By Igarashi Daisuke
――Can you please explain how you are developing global talents?
At Takeda, we have both local and global talent development programs. At the global level, we have a program called the President’s Forum, which every year brings together about 50 executive candidates from around the world. They spend a week with myself and some members of Takeda Executive Team, discussing company strategy; this provides them with a lot of knowledge about global business and is a great opportunity for employees who want to compete at a global level.
Of the 42 participants last year, about 30% were Japanese. The majority of them were in their 30s or 40s, and there was almost an equal balance of men and women. They were divided into teams of five or six to discuss strategies, and then they had to present their results to myself and the other senior executives.
At last year’s President’s Forum, the topic for discussion was the acquisition of Shire—how to create a new organization and how we should proceed with the integration, and since then senior management has actually adopted some of the ideas that came out of those discussions. For example, the Patient Value and Product Strategy (PVPS), whose head came from Shire and which is responsible for strategies and support across regions for Therapeutic Areas and all global brands, excluding Oncology and Vaccine brands, is the result of a proposal made at the President’s Forum.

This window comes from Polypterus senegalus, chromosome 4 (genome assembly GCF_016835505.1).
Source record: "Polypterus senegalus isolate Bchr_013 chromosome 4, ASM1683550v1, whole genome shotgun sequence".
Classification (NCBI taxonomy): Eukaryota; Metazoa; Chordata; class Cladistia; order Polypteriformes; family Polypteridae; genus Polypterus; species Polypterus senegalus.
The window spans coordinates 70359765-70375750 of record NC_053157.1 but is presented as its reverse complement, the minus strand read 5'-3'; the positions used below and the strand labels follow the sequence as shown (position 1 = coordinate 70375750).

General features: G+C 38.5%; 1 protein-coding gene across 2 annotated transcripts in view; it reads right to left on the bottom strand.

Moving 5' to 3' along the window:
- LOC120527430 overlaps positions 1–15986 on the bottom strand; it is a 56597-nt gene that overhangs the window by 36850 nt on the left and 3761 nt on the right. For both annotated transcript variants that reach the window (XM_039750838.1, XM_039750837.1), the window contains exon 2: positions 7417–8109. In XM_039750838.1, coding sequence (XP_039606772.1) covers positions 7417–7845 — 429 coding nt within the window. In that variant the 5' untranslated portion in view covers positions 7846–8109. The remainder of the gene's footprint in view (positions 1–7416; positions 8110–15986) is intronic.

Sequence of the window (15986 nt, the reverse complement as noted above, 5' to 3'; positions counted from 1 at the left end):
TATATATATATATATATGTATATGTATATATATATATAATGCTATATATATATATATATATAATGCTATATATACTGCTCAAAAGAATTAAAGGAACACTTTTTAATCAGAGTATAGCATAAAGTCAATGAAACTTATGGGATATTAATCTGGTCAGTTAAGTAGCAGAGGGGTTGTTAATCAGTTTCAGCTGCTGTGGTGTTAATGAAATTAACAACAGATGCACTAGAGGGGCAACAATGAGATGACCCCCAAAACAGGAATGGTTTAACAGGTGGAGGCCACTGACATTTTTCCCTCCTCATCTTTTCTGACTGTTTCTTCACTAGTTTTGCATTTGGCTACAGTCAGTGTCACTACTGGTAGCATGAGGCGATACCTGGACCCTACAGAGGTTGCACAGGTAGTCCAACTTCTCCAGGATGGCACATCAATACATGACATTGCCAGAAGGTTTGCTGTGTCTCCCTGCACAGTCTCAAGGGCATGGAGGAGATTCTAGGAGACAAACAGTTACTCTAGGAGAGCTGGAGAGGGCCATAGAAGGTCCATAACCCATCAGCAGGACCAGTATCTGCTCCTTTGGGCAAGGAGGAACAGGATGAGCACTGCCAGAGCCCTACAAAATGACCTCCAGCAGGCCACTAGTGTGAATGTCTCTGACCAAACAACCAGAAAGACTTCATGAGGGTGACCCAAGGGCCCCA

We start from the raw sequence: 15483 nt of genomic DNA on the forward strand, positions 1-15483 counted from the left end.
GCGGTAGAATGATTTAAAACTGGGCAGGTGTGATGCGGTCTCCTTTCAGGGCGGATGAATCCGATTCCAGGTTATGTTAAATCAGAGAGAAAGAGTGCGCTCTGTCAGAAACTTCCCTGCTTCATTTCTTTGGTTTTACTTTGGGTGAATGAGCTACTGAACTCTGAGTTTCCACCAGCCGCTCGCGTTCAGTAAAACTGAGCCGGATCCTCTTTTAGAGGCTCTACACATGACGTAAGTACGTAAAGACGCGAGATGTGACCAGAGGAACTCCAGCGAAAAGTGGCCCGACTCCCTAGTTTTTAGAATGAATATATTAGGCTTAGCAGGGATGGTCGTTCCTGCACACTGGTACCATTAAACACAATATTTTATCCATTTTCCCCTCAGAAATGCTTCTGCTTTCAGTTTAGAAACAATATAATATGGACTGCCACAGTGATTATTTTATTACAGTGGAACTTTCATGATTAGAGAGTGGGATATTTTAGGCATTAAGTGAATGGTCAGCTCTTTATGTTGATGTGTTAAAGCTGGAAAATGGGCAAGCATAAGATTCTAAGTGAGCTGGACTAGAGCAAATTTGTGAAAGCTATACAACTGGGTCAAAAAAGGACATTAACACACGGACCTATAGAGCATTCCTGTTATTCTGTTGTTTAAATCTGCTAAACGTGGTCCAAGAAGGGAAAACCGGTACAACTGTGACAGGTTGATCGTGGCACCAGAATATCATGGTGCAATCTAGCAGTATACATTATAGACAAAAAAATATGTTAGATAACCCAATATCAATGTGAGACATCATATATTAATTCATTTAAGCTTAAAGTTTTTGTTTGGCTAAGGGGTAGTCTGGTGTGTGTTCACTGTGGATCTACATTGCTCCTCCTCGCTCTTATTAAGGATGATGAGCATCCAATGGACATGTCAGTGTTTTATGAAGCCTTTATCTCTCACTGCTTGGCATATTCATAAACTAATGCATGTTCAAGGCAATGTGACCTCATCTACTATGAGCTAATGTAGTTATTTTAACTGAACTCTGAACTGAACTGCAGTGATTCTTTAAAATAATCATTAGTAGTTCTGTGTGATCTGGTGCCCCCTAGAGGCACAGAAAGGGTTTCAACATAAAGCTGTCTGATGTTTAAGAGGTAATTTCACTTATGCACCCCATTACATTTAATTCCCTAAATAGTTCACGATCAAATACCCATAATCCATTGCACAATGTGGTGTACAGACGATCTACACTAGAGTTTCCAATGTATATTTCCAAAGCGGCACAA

――Are English language skills a requirement for Takeda employees?
My successor as company president or new appointments to the executive team will need to speak English. In the past, there was no clear rule, and even now, English is not the company’s official language. Russian is spoken in Russia, and Japanese is spoken in Japan. But if you want to reach the top, English is a must. Why? Because the executive team is made up of 11 nationalities. I'm French, but only a few other members speak French, so English has to be the universal language.
――With so many non-Japanese executives, does Takeda still need to be headquartered in Tokyo?
The company was born here, and I am very happy to be in Japan. That's why we invested a significant amount of money in building this new headquarters here in Tokyo. We are very proud of Takeda’s heritage, and the core values that we consider most important are very strongly connected to Takeda’s history in Japan and to the corporate philosophy that we call “Takeda-ism”.